Marschner, Heinrich: Hans Heiling
Act 1: Aria, “An jenem Tag” (Heiling)
Aria Talk •
Editor's Note: Aria Talk focuses not on the tried-and-true pieces you undoubtedly already know, but on somewhat off-the-beaten-track arias. The hope is that this music will prove a refreshing musical and interpretive change not only for you, the performer, but also for those hearing you in auditions.
If you’re a lyric baritone wanting a German aria with greater variety and vocal thrust than in, say, Wagner’s Wolfram, try Hans Heiling. One of Wagner’s most important predecessors in the romantic repertoire, Marschner was writing for a voice of some weight and considerable range. Still, while well beyond Papageno vocally, Heiling remains in the lyric category.
The title character, a demigod and son of the Gnome Queen, has fallen in love with Anna, a mortal girl. Over his mother’s objections, he’s determined to renounce his kingdom below earth. Seeing that this foreigner Heiling is wealthy, the girl’s mother, Gertrude, talks her into becoming engaged to him. Anna, however, senses something unearthly in him that gives her pause. The aria begins with Heiling assuring her of his love. He recalls the moment that she promised him fidelity: from a joyless night, he awakened to a bright new life. He indicates that if she ever left him, both their hearts would turn cold and he would have an ugly revenge. Finally he reiterates that he loves her but with endless pain, anxiety, and frenzied longing.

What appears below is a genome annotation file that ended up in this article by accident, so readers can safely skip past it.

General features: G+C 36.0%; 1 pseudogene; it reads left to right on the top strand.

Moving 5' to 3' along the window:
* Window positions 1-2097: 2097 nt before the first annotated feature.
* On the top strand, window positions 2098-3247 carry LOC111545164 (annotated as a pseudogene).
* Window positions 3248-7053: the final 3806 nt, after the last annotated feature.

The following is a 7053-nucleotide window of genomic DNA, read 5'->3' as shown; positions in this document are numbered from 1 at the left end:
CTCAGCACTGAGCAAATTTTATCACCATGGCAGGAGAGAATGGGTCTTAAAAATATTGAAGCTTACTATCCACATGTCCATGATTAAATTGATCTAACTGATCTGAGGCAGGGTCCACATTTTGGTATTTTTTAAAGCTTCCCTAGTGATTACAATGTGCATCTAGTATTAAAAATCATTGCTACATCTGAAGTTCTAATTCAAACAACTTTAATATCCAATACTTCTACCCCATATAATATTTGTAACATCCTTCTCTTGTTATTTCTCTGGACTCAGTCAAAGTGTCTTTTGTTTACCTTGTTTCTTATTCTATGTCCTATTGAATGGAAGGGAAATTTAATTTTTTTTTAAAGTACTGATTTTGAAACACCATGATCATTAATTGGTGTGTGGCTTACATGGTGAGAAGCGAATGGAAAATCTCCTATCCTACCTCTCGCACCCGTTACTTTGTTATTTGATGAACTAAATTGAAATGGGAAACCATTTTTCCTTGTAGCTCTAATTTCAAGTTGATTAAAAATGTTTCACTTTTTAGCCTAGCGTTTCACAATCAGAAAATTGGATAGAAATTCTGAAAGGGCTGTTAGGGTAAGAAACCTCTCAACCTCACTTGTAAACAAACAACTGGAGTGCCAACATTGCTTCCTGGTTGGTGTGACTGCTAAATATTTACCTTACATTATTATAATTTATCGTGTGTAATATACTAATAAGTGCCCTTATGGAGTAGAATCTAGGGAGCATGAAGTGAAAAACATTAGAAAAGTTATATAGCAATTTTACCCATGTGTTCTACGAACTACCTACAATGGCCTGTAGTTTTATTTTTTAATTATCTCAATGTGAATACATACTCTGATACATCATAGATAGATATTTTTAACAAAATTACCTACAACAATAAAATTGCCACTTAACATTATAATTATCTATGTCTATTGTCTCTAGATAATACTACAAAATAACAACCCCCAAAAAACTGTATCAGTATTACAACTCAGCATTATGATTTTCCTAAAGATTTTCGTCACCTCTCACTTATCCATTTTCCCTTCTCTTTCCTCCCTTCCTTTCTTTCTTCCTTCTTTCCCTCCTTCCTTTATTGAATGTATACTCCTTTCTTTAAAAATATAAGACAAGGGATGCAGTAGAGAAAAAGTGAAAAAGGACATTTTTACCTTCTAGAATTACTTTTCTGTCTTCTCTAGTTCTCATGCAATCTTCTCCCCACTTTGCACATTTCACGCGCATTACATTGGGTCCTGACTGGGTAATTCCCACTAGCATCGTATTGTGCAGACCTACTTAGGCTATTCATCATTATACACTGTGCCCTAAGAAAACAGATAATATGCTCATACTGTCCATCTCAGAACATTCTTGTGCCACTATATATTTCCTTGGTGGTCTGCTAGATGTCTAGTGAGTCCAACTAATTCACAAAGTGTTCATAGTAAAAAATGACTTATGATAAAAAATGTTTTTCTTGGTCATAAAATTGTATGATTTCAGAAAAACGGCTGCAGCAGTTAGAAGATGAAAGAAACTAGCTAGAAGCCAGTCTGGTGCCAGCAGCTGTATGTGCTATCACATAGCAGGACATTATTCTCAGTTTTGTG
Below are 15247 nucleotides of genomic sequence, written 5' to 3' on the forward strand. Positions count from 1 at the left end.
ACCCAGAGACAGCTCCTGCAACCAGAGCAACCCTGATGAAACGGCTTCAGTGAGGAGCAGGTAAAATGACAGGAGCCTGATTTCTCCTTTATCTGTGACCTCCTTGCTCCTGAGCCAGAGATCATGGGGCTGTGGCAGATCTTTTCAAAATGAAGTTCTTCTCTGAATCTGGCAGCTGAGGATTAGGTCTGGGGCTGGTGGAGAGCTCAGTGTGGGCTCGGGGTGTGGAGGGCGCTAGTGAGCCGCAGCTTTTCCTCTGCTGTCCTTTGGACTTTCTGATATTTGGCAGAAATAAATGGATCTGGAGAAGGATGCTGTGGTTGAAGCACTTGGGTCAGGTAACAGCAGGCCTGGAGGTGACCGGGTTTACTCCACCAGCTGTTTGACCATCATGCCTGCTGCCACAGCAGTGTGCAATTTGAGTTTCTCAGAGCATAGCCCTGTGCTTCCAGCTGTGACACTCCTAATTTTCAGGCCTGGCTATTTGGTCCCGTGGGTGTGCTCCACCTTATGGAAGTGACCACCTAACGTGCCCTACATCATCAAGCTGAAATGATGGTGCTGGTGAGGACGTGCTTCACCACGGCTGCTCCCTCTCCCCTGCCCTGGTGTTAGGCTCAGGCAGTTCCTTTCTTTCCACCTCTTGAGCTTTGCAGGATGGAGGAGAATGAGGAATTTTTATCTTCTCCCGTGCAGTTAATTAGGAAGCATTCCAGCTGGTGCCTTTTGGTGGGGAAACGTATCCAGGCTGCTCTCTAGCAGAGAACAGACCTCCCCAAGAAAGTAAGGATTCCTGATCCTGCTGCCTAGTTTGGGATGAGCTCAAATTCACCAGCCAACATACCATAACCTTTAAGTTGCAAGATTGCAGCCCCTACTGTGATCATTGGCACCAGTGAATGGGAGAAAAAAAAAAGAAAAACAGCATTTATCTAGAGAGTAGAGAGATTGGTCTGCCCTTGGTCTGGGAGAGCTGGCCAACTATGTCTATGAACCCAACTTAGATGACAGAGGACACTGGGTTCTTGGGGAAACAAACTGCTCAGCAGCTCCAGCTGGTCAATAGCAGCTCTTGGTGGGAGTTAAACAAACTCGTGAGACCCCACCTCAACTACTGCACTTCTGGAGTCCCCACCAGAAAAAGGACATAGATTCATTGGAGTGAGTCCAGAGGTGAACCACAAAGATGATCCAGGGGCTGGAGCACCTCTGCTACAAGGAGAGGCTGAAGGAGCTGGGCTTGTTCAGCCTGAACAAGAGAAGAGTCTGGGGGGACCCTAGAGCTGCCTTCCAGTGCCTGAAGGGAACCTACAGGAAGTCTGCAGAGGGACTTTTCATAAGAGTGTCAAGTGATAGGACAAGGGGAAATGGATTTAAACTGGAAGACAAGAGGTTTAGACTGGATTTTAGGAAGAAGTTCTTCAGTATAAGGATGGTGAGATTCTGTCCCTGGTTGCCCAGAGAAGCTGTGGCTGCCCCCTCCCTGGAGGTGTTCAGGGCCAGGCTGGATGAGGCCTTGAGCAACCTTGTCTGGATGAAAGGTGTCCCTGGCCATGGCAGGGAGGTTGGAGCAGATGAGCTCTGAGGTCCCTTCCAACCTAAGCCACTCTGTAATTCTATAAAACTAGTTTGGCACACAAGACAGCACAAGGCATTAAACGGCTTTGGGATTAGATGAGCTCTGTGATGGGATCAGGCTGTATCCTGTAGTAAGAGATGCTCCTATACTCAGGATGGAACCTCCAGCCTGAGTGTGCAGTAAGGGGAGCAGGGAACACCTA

After opening in broadly arching lines, the aria moves into greater intimacy before turning excitingly urgent in tone. Even if you command the necessary smoothness of tone and ringing high Gs, you’ll make an effect only by combining those assets with terrific clarity of diction. That includes a pure “ee” vowel even on the repeated declarations of “Ich liebe dich” with the first syllable of “liebe” sung on high E.
Score: Edition Peters
Recording: Thomas Hampson, #55233; German opera arias;
Heinrich Schlusnus, arias, Preiser #89006; Hermann Prey in complete performance, Opera d’Oro #1345
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